Liberal Arts Building Renovation
Northern Arizona University’s Liberal Arts building
was recently awarded LEED Gold Certification from the U.S. Green Building
Council. The LEED rating system is the foremost certification program for
buildings, homes and communities that are designed, constructed, maintained and
operated for improved environmental and human health performance.Read more
“Making our buildings more efficient and healthier for its occupants is a top priority here at NAU,” said NAU’s lead project manager Josh Spears. “Using our resources more efficiently through green building will help protect ecosystems and biodiversity, improve air and water quality, and help mitigate climate change, all while lowering operating costs.”
The Liberal Arts building includes the departments of History and English as well as University Writing Programs. The renovations were started in May 2011 and conducted by Kinney Construction Services (KCS). The project was funded by the SPEED package from the state of Arizona. Apart from some minor upgrades to the third floor a few years ago, this is the first renovation of the Liberal Arts building since it was built in 1963.
The design team Bustamante Kelly Collaborative paired up with LEED consultant Ronald Hand of E/FECT Sustainable Design Solutions to make the certification happen. Renovations of the building included new HVAC and sprinkler systems, two exterior stairwells, fire and safety upgrades, new audio/visual equipment for each classroom, and two new lecture rooms, including a new cinema screening space that will house 200 people. Cosmetic upgrades include new carpet, paint, wood paneling, tile floors, updated bathrooms and a student lounge with a flat-screen television and vending machines.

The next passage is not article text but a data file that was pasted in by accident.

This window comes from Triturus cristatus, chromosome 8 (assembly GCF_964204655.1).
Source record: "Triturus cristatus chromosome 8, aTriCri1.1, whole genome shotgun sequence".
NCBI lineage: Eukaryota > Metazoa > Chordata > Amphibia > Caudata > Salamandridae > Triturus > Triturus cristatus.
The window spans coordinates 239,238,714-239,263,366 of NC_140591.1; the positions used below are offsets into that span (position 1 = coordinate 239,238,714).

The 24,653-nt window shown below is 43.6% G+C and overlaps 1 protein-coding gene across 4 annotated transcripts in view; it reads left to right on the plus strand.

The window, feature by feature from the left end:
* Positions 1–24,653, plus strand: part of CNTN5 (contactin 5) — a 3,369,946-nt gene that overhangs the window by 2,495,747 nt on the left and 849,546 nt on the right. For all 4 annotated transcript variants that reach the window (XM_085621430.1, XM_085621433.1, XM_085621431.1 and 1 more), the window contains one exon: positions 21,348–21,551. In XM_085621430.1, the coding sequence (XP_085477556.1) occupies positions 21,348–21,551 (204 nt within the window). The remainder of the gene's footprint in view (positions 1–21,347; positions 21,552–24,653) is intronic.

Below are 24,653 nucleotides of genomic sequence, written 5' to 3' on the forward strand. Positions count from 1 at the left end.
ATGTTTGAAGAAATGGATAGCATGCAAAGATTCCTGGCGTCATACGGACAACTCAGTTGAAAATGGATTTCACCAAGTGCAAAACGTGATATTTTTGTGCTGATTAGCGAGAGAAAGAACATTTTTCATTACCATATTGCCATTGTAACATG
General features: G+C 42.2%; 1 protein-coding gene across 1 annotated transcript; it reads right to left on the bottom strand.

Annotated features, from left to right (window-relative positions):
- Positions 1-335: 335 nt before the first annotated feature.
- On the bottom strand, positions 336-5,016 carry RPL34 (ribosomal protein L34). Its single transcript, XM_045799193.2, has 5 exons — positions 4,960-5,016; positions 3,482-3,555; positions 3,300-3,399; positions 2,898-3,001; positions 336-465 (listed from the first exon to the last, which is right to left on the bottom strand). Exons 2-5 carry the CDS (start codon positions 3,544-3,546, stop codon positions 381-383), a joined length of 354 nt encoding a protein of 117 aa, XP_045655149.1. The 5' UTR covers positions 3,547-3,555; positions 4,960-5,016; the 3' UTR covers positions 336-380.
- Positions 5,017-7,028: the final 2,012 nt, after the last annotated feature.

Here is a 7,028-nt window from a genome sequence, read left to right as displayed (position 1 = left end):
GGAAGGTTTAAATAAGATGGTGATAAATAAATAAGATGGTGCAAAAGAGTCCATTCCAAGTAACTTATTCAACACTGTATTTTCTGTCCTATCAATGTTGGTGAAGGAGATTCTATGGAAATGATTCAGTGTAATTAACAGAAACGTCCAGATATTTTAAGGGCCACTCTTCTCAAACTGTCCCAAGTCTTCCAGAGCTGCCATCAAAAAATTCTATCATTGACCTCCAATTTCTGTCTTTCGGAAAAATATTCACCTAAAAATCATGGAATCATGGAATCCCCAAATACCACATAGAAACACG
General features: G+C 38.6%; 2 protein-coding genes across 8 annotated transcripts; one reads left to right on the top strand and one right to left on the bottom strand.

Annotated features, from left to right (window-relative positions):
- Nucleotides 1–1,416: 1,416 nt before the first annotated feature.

Apart from the updated classroom and office space provided by the expansion and renovation of the Liberal Arts Building, energy and water efficiency were other key components of this project. Although LEED certification was not in the original renovation plan, Spears and NAU’s Planning Designing and Construction department were confident it could be achieved with of the following add-on building characteristics.
Achieving LEED gold
- Reduced lighting power density to 15 percent below normal optimizes energy performance.
- Lighting control allows for more responsible use of energy.
- Control of efficient heating, ventilation, and air conditioning (HVAC) systems and equipment within the building.
- Up to 75 percent of construction waste was diverted from landfills.
- Up to 20 percent of the total materials used in the construction came from recycled content.
- Up to 20 percent of the total materials were manufactured regionally.
Reduced building impact
- Works within the space allotted to the existing building to create a denser development area.
- Maintains 40 percent of interior non-structural components.
- Materials with low-emission of chemicals and pollutants were used for sealants, paints, carpet systems, or wood/laminate adhesives.
- Water usage within the building was reduced by at least 30 percent.
- Lighting, temperature and ventilation, compliance, and monitoring systems are all fully controllable to allow for appropriate usage of these systems depending on the time of year and day.